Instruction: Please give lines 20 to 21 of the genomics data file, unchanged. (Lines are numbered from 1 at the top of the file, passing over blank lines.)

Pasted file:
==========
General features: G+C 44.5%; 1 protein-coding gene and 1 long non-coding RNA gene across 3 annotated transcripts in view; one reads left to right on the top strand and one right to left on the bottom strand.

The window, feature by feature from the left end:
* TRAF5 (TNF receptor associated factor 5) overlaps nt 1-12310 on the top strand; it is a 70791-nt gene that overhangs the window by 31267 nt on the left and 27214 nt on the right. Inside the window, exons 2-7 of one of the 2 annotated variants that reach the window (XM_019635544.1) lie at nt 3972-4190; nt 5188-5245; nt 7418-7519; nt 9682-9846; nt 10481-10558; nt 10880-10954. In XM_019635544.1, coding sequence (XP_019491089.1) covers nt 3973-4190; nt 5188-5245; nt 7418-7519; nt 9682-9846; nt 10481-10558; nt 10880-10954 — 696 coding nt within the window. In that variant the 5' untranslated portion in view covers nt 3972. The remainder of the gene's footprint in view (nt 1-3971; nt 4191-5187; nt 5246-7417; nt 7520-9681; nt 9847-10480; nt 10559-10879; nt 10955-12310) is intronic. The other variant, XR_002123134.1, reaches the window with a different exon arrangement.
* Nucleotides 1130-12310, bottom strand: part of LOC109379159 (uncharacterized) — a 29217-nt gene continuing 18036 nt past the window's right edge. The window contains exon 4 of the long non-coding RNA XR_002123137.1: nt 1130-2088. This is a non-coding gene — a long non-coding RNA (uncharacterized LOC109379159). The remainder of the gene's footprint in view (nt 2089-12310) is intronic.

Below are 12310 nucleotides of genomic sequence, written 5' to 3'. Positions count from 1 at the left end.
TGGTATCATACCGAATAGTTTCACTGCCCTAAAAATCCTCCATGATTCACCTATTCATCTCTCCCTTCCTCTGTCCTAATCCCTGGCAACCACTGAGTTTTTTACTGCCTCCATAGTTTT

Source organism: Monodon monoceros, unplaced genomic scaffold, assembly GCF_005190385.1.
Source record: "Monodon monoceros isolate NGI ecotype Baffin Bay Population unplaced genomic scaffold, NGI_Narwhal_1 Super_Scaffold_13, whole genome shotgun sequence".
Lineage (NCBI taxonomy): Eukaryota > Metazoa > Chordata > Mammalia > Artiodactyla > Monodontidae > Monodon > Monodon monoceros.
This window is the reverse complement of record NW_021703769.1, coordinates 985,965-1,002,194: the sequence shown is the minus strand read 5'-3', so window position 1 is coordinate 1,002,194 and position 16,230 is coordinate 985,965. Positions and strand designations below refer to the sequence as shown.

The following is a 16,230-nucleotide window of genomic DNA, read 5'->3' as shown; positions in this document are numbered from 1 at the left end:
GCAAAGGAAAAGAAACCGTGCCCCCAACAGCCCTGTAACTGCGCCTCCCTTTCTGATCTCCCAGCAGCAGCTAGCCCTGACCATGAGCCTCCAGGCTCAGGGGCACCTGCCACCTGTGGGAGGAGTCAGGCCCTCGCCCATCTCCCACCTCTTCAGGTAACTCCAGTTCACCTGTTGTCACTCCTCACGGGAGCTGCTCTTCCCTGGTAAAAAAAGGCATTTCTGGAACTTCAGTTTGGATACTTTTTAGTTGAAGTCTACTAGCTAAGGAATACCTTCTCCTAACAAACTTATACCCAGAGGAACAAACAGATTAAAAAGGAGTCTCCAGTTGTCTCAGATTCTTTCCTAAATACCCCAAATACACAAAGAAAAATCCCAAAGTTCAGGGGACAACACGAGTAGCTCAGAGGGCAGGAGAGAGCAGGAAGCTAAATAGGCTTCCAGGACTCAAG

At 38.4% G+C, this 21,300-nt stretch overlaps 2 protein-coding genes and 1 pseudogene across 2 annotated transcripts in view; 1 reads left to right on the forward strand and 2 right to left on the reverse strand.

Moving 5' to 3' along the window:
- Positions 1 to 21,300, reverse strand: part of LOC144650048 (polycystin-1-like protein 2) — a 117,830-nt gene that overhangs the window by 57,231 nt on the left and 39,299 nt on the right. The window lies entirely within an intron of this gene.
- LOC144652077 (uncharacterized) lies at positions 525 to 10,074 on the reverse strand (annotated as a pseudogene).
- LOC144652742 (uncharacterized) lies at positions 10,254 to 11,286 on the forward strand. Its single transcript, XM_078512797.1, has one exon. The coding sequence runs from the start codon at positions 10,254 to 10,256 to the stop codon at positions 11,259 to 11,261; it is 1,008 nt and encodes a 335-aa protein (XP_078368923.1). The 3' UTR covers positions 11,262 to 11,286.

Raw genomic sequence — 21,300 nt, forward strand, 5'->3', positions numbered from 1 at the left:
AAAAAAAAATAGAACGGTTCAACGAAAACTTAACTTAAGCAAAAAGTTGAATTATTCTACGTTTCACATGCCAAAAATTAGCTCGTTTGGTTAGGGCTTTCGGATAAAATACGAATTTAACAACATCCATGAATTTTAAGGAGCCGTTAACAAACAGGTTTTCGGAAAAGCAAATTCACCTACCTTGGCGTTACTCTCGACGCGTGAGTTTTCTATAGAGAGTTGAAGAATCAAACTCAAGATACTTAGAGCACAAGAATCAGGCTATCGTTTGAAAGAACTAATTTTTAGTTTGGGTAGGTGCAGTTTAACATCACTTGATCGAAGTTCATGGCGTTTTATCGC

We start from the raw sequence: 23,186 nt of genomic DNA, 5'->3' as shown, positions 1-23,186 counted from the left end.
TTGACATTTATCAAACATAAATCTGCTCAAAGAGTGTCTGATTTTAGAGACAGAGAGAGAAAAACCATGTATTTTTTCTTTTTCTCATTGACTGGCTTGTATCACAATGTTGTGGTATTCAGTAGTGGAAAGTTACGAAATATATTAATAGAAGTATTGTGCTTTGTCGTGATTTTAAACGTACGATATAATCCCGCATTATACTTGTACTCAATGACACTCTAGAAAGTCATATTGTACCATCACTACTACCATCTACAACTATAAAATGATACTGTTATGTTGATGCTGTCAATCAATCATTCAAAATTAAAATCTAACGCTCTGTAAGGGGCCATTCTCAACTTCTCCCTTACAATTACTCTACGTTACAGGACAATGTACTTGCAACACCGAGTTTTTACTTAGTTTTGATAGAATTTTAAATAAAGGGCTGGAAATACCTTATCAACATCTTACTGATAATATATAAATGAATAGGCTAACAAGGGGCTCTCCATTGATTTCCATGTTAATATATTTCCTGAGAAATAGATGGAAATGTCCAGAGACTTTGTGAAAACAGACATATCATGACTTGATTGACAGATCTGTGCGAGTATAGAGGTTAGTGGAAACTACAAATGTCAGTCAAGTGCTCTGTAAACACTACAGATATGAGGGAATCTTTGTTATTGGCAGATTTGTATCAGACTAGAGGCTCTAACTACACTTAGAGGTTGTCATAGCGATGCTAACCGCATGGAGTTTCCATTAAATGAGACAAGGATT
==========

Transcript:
We start from the raw sequence: 23,186 nt of genomic DNA, 5'->3' as shown, positions 1-23,186 counted from the left end.
TTGACATTTATCAAACATAAATCTGCTCAAAGAGTGTCTGATTTTAGAGACAGAGAGAGAAAAACCATGTATTTTTTCTTTTTCTCATTGACTGGCTTGTATCACAATGTTGTGGTATTCAGTAGTGGAAAGTTACGAAATATATTAATAGAAGTATTGTGCTTTGTCGTGATTTTAAACGTACGATATAATCCCGCATTATACTTGTACTCAATGACACTCTAGAAAGTCATATTGTACCATCACTACTACCATCTACAACTATAAAATGATACTGTTATGTTGATGCTGTCAATCAATCATTCAAAATTAAAATCTAACGCTCTGTAAGGGGCCATTCTCAACTTCTCCCTTACAATTACTCTACGTTACAGGACAATGTACTTGCAACACCGAGTTTTTACTTAGTTTTGATAGAATTTTAAATAAAGGGCTGGAAATACCTTATCAACATCTTACTGATAATATATAAATGAATAGGCTAACAAGGGGCTCTCCATTGATTTCCATGTTAATATATTTCCTGAGAAATAGATGGAAATGTCCAGAGACTTTGTGAAAACAGACATATCATGACTTGATTGACAGATCTGTGCGAGTATAGAGGTTAGTGGAAACTACAAATGTCAGTCAAGTGCTCTGTAAACACTACAGATATGAGGGAATCTTTGTTATTGGCAGATTTGTATCAGACTAGAGGCTCTAACTACACTTAGAGGTTGTCATAGCGATGCTAACCGCATGGAGTTTCCATTAAATGAGACAAGGATT